The COVID-19 pandemic isn’t just wreaking havoc on collegiate athletics, it also has area high school activities directors scrambling to make sure everything is in place for the fall season.
Scottsbluff High School Activities Director Dave Hoxworth said because of the pandemic, the fall sports season is ever-evolving. The NSAA guidelines state there will be “difficult decisions that will have to be made from week to week, or even day to day.”
Scheduling has been one of the most fluid aspects of fall sports, Hoxworth said.
“There are just constant changes going on all of the time,” Hoxworth said. “Because Wyoming is not participating in any tournaments, we’ve lost a couple of lower level volleyball tournaments. The only other changes that we’ve had so far has just been Colorado’s decision to move most of their stuff to the spring.”
In addition to the volleyball tournaments, Hoxworth said three football games were also affected — two varsity and one junior varsity. The Bearcats football team was supposed to open the season on Aug. 28 against Fort Morgan, Colorado, and had a game scheduled against Sterling, Colorado, for Sept. 25.
Hoxworth was able to secure Columbus as Scottsbluff’s season-opening opponent on Friday, Aug. 28. That game is set for 6 p.m. MST in Columbus. Hoxworth said he has been in talks with a couple schools to fill that week-four game originally slated against Sterling.
Hoxworth said he and other activities directors have talked about the possibility of having to face the same team twice.
“We’ve discussed that. It’s a possibility,” he said. “The NSAA has said any of the extra games won’t count toward the playoffs. It’s not like a (second) game is going to hurt or help anybody. It would just be a chance to get our kids to play a game.”
Hoxworth said he had to drop Sterling from the softball schedule as well, since Sterling is limited to just league play. That softball game, though, has been rescheduled against Yuma, Colorado.
The NSAA also has safety guidelines for keeping athletes and fans safe during competition. The NSAA guidelines leaves it up to host schools to reduce risk and help keep physical distancing procedures in place for opposing teams, game officials and fans.
Those guidelines include:
• Restricting attendance/seating areas.
• Separate entrances for home and visiting teams and fans.
• Either no concession stands or separate concessions for home and visitor sections.
• Separate/multiple restrooms for home and visiting fans.
• Adequate locker room space and/or outdoor space for visiting teams and for game officials.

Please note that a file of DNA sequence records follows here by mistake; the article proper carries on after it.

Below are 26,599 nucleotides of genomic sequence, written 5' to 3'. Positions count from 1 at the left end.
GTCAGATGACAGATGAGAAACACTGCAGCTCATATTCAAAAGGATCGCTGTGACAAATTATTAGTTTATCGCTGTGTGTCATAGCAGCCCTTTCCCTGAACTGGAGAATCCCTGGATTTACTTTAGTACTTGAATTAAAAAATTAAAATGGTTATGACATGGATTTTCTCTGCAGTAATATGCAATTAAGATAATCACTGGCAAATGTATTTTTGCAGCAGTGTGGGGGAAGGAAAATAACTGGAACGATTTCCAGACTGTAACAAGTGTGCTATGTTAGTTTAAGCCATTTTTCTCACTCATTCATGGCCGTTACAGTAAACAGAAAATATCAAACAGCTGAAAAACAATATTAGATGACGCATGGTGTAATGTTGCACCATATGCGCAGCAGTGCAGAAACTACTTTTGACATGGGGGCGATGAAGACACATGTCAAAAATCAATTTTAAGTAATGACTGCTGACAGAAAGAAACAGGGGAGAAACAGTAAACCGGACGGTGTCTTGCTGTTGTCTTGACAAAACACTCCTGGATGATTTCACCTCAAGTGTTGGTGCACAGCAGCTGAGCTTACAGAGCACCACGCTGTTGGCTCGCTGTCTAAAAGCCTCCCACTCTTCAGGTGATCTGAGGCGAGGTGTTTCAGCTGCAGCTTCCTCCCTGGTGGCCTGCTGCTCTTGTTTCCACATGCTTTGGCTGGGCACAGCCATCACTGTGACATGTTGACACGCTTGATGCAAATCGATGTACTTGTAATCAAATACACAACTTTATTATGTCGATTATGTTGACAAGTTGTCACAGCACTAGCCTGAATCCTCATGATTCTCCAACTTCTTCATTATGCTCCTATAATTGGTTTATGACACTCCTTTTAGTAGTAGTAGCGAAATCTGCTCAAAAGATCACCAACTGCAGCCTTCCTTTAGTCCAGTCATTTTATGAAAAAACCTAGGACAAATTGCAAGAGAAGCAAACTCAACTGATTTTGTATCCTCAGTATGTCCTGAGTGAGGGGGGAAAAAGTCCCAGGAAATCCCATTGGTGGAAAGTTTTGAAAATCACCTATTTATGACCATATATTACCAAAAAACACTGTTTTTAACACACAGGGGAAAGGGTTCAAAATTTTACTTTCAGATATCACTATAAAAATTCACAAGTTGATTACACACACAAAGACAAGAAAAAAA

• Encouraging/requiring fans to wear face masks.
• Diligently and effectively cleaning and disinfecting frequently touched objects and surfaces.
Hoxworth said those guidelines may look different for the each fall sport.
“I think golf is the probably the safest,” he said. “I think cross country races may look a little bit different. We may have to run them by heats or we may have to run them in more races and spread them out. I think we’re still going to be able to have those, they are just going to look different.”
Hoxworth said not all of the guidelines have been set out for fall sports by the Panhandle Public Health District.
“They’re supposed to give us some guidelines, we just don’t know those yet,” he said. “We’re still operating under 50 percent capacity inside and 70 percent outside. That’s supposed to go all the way to the end of August.”
Hoxworth said the biggest test will be once students are back in school buildings.
“It’s just going to depend on when we get these kids back in school and they’re around each other and there are exposures where we have to quarantine kids,” he said. “We’ll see how it unfolds with the teams we play. I’ve said the schedule is going to be pretty fluid. We may lose a game, or we pick up a game.
“We might be the one that has to cancel a game (due to exposure to COVID-19). It’s going to be like the worst spring where we lose games because of weather and snow. It’s going to be just like that. We’re going to have to be flexible and take what we can get.”
Hoxworth, though, said the most important thing is to make sure everyone is safe.
“I’m trying to see what we can do to keep everybody as safe as possible at this point, and go from there,” he said.
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